Mark Gatiss Argued Against Diversity in the Casting of the Latest Doctor Who Episode

The BBC and Doctor Who showrunner Steven Moffat have been taking steps toward better representation on screen as of late so it’s weird one of their writers would have spoken out against a particular casting.

This weekend’s episode, titled “Empress of Mars,” featured Bayo Gbadamosi as Vincey, one of several Victorian soldiers stationed on Mars after discovering a ship belonging to the Ice Warriors on Earth. I actually thought it was nice to see some diversity in the episode which, again, took place on Mars. But not everyone agreed, apparently.

The Telegraph reports on episode writer and Sherlock co-creator speaking to students at Oxford University this past weekend:

The writer of Doctor Who has revealed how he protested against the “colour blind” casting of a black actor as a Victorian soldier in the BBC show.

Mark Gatiss said he was uneasy about a “brilliant young black actor” being cast as one of the soldiers, because “there weren’t any black soldiers in Victoria’s army”.

He put the decision down to the BBC’s drive to become “more representational and make everything less homogeneously white”.

Gatiss described the “very difficult” email he sent to a colleague explaining his feelings on the matter. It was only after he discovered records showing that there was in fact a single black soldier in Victoria’s army, that he accepted the decision.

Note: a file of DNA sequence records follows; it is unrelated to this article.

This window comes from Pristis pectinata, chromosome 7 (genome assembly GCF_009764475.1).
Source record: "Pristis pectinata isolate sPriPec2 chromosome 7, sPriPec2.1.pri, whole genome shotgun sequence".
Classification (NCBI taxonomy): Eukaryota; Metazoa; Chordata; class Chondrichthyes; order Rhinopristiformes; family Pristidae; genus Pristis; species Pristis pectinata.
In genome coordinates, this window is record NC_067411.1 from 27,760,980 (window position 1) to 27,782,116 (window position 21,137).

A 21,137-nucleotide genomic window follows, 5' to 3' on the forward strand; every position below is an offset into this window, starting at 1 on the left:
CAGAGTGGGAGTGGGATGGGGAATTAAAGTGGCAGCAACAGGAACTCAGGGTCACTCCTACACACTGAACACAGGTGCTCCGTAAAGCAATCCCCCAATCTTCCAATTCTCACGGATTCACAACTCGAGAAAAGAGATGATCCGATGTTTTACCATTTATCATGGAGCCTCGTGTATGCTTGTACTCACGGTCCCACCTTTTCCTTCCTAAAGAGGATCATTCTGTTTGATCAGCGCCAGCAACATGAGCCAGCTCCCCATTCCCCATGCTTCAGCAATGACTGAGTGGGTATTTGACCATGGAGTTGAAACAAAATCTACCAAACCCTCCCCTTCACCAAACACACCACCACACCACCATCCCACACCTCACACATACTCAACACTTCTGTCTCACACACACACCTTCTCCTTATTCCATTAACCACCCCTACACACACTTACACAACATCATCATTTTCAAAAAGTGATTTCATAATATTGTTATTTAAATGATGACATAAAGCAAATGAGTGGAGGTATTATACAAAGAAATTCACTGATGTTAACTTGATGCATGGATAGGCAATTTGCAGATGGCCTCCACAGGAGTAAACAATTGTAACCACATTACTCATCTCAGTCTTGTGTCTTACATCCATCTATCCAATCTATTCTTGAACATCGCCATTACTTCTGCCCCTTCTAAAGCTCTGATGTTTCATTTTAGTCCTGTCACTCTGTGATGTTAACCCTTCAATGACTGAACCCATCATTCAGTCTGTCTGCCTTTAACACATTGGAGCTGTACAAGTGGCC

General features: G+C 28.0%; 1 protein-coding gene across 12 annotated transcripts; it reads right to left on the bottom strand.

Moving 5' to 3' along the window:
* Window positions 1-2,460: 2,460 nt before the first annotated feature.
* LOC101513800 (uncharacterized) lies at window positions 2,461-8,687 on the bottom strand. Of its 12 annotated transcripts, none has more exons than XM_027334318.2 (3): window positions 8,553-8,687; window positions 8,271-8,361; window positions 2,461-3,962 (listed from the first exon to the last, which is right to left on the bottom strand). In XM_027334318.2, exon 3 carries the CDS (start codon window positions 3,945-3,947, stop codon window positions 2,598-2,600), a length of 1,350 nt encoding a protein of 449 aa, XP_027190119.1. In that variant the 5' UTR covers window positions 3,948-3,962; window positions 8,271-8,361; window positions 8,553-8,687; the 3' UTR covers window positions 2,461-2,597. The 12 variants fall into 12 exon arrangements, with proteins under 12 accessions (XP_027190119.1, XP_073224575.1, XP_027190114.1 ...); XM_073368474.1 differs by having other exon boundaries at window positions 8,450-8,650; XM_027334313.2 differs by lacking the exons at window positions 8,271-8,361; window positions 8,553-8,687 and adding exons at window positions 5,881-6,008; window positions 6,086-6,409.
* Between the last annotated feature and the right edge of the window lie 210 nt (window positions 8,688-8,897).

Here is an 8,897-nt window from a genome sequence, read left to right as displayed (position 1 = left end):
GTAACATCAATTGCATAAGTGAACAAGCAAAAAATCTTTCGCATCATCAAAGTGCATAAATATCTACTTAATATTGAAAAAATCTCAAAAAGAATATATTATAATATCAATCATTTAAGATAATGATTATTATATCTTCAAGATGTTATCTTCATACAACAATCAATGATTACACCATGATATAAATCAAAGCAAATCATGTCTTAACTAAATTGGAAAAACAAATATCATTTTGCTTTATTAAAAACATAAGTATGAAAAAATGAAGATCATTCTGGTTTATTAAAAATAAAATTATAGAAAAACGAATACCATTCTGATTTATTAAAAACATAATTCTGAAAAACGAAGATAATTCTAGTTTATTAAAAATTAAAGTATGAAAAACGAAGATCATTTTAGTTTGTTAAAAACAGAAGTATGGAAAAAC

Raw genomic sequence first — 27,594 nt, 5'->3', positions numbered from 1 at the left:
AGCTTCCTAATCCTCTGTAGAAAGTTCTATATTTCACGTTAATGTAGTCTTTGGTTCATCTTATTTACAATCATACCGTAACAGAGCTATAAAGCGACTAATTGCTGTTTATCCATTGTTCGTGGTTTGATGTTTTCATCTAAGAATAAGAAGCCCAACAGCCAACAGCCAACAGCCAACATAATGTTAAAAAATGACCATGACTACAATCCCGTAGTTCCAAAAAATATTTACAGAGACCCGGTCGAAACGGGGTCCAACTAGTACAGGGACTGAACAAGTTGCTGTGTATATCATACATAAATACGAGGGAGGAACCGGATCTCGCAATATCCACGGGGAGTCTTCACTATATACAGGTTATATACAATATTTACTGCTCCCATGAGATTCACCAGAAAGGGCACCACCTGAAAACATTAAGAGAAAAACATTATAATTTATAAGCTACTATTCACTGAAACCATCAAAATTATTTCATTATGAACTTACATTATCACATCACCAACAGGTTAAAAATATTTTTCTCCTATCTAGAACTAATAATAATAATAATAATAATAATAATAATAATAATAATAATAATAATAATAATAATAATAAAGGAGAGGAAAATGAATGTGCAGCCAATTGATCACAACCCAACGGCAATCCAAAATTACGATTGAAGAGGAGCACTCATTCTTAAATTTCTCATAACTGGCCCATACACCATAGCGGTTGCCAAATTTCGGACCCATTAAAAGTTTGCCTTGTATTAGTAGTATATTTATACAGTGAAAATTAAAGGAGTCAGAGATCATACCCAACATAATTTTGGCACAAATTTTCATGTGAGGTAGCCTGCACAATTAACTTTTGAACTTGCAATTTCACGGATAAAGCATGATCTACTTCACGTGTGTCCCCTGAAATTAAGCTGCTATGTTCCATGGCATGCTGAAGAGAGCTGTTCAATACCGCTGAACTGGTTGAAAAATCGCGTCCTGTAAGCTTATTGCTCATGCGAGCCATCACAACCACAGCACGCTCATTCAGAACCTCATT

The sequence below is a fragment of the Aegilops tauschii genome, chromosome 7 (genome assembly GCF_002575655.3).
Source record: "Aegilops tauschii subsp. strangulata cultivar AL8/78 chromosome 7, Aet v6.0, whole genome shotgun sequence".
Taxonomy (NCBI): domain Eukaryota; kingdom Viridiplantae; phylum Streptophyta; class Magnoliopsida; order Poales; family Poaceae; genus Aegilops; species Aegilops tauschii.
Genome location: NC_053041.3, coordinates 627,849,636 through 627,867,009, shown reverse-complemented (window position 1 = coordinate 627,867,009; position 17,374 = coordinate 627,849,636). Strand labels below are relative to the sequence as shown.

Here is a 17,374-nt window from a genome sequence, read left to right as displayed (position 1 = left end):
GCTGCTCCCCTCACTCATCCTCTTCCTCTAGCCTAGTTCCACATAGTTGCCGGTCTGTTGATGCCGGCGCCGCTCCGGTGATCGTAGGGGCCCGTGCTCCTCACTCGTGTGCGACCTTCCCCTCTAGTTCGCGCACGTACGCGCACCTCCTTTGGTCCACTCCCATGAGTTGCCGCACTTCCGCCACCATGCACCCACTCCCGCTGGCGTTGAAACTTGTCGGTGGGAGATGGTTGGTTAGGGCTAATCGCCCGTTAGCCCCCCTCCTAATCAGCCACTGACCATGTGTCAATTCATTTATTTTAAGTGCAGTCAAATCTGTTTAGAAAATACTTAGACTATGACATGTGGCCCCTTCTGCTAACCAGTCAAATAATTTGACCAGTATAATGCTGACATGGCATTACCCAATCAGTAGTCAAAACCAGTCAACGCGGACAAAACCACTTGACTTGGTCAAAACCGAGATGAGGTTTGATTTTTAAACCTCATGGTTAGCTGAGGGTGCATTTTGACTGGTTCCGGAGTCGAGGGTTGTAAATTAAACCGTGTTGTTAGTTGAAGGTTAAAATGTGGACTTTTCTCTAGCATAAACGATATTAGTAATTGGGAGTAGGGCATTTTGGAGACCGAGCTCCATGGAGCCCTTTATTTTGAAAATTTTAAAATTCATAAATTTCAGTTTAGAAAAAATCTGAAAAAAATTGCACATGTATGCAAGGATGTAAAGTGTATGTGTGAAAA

Mark Gatiss: literally working against diversity on a sci-fi show where Victorian soldiers wind up on Mars with aliens.

It’s especially odd considering last year Moffat took a specific stance saying the show could do better in its casting (Pearl Mackie’s Bill was certainly a boon). “I had this baffling idea that if we just threw open each part to everybody, it would all work out in the end. I put my faith, inexplicably, in the free market,” he said. “It doesn”t work. You can only cast for talent – you’ve got to cast the best person, every single time – but you”ve got to gauge where you”re looking for the talent.”

Later that year he added, “It’s not something we’re looking for a pat on the back for, to be honest. People watching television, particularly children, should see people like them up there. That’s just a fact. That’s what should happen.” And indeed, his casting director Andy Pryor has been helping with this.